For the purposes of the purchase permit statute, only a North Carolina concealed handgun permit is valid. A person may not use a CHP from another state to acquire a handgun in North Carolina without a purchase permit.
    where in that statute does it say that the person selling the gun must keep a copy?

    so far as ive ever seen, it only requires that the permit be presented... there are no records keeping, storage or audit requirements, at least not for private sellers.
    Hey Mekender,

    It right there in bold italacs.

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    TFED12 wrote:
    mekender wrote:
    WVCDL wrote:
    N.C.G.S. § 14-402 prohibits any person from selling, giving away, transferring, purchasing, or receiving any handgun or crossbow unless the person has either a purchase permit or a North Carolina concealed handgun permit. If you're a seller, you must either take and keep the purchaser's purchase permit or make and keep a photocopy of the purchaser's concealed handgun permit.

    For the purposes of the purchase permit statute, only a North Carolina concealed handgun permit is valid. A person may not use a CHP from another state to acquire a handgun in North Carolina without a purchase permit.
    where in that statute does it say that the person selling the gun must keep a copy?

    so far as ive ever seen, it only requires that the permit be presented... there are no records keeping, storage or audit requirements, at least not for private sellers.
    Hey Mekender,

    It right there in bold italacs.
    You have quoted the AG's opinion not state statute... the statute reads


    § 14‑402. Sale of certain weapons without permit forbidden. (a) It is unlawful for any person, firm, or corporation in this State to sell, give away, or transfer, or to purchase or receive, at any place within this State from any other place within or without the State any pistol or crossbow unless: (i) a license or permit is first obtained under this Article by the purchaser or receiver from the sheriff of the county in which the purchaser or receiver resides; or (ii) a valid North Carolina concealed handgun permit is held under Article 54B of this Chapter by the purchaser or receiver who must be a resident of the State at the time of the purchase. It is unlawful for any person or persons to receive from any postmaster, postal clerk, employee in the parcel post department, rural mail carrier, express agent or employee, railroad agent or employee within the State of North Carolina any pistol or crossbow without having in his or their possession and without exhibiting at the time of the delivery of the same and to the person delivering the same the permit from the sheriff as provided in G.S. 14‑403. Any person violating the provisions of this section is guilty of a Class 2 misdemeanor. (b) This section does not apply to an antique firearm or an historic edged weapon. (c) The following definitions apply in this section: (1) Antique firearm. – Defined in G.S. 14‑409.11. (2) Bolt. – A projectile made to be discharged from a crossbow. The bolt differs from an arrow in that the bolt is heavier and shorter than an arrow. (3) Crossbow. – A mechanical device consisting of, but not limited to, strings, cables, and prods transversely mounted on either a shoulder or hand‑held stock. This device is mechanically held at full or partial draw and released by a trigger or similar mechanism that is incorporated into a stock or handle. When operated, the crossbow discharges a projectile known as a bolt. (4) Historic edged weapon. – Defined in G.S. 14‑409.12. (1919, c. 197, s. 1; C.S., s. 5106; 1923, c. 106; 1947, c. 781; 1959, c. 1073, s. 2; 1971, c. 133, s. 2; 1979, c. 895, ss. 1, 2; 1993, c. 287, s. 1; c. 539, s. 284; 1994, Ex. Sess., c. 24, s. 14(c); 2004‑183, s. 1; 2004‑203, s. 1.)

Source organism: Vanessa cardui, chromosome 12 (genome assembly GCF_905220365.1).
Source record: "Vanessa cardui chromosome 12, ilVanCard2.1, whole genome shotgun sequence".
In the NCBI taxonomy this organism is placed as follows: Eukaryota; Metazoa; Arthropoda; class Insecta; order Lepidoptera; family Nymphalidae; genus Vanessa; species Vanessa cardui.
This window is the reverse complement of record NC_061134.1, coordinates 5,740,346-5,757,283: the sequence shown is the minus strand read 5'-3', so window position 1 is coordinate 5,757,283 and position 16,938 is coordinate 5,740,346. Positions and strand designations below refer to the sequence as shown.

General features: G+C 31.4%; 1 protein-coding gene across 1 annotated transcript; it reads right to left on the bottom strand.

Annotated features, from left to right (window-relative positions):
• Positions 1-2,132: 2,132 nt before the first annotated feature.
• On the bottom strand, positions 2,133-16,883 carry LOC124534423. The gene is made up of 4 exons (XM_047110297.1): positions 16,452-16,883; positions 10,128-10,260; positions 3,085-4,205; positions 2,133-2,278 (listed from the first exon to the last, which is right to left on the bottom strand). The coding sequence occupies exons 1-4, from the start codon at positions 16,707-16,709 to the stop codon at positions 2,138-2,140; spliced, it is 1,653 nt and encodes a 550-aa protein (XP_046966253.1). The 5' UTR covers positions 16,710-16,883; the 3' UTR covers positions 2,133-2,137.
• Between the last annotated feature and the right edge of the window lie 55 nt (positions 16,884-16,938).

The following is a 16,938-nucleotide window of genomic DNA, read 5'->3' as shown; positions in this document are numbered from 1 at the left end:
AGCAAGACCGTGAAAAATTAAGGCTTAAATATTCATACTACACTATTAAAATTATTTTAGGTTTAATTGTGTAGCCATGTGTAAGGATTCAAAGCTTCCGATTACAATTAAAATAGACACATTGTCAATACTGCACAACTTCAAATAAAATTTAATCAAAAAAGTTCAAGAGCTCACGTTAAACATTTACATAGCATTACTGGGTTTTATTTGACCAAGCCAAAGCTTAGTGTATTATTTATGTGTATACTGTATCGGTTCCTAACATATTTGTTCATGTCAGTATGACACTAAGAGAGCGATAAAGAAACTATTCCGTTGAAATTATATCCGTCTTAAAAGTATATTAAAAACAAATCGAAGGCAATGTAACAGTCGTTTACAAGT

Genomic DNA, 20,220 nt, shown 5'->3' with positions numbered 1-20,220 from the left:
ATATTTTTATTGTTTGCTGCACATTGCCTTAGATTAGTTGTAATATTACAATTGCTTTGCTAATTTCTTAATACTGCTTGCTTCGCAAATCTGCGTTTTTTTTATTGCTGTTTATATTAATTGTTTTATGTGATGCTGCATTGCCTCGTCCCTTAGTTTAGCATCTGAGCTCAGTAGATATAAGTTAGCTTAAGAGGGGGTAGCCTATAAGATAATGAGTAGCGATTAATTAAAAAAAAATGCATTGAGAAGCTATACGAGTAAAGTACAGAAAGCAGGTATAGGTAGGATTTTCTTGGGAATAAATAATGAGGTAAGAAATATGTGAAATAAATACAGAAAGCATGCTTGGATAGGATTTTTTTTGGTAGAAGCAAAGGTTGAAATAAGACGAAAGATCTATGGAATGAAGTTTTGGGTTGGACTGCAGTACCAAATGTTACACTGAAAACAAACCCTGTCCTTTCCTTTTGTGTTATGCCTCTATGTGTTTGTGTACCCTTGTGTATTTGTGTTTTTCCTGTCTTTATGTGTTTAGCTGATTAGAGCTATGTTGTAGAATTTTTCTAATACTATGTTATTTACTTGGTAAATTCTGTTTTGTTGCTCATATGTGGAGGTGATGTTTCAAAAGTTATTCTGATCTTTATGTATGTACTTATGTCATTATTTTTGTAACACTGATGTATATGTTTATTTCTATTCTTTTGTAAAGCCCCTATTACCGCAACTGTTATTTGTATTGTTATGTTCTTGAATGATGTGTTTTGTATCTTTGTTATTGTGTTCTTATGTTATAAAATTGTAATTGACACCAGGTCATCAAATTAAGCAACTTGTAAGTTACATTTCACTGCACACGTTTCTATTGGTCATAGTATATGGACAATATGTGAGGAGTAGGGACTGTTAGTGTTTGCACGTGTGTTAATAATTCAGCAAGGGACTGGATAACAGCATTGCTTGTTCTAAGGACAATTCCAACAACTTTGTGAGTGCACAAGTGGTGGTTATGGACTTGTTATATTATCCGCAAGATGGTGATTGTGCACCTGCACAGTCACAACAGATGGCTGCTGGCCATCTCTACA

additionally records requirements are mentioned in the following:


    § 14‑405. Record of permits kept by sheriff. The sheriff shall keep a book, to be provided by the board of commissioners of each county, in which he shall keep a record of all licenses or permits issued under this article, including the name, date, place of residence, age, former place of residence, etc., of each such person, firm, or corporation to whom or which a license or permit is issued. (1919, c. 197, s. 4; C.S., s. 5109; 1959, c. 1073, s. 2.)